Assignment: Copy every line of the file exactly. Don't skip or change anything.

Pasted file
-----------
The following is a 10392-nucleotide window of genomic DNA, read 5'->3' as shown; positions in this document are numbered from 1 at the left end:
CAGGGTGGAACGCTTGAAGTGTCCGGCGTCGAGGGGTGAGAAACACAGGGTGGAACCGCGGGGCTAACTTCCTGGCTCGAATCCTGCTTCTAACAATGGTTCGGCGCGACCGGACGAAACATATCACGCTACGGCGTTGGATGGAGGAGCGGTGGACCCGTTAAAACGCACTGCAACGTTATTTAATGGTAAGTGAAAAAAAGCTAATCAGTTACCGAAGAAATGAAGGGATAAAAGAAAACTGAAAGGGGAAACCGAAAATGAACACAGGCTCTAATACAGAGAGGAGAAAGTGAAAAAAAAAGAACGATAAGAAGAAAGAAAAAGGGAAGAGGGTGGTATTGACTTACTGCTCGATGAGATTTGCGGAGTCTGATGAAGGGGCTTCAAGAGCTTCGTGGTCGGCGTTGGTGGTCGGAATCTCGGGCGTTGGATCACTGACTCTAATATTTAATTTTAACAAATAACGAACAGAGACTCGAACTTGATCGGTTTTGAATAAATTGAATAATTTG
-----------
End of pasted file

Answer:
The following is a 10392-nucleotide window of genomic DNA, read 5'->3' as shown; positions in this document are numbered from 1 at the left end:
CAGGGTGGAACGCTTGAAGTGTCCGGCGTCGAGGGGTGAGAAACACAGGGTGGAACCGCGGGGCTAACTTCCTGGCTCGAATCCTGCTTCTAACAATGGTTCGGCGCGACCGGACGAAACATATCACGCTACGGCGTTGGATGGAGGAGCGGTGGACCCGTTAAAACGCACTGCAACGTTATTTAATGGTAAGTGAAAAAAAGCTAATCAGTTACCGAAGAAATGAAGGGATAAAAGAAAACTGAAAGGGGAAACCGAAAATGAACACAGGCTCTAATACAGAGAGGAGAAAGTGAAAAAAAAAGAACGATAAGAAGAAAGAAAAAGGGAAGAGGGTGGTATTGACTTACTGCTCGATGAGATTTGCGGAGTCTGATGAAGGGGCTTCAAGAGCTTCGTGGTCGGCGTTGGTGGTCGGAATCTCGGGCGTTGGATCACTGACTCTAATATTTAATTTTAACAAATAACGAACAGAGACTCGAACTTGATCGGTTTTGAATAAATTGAATAATTTG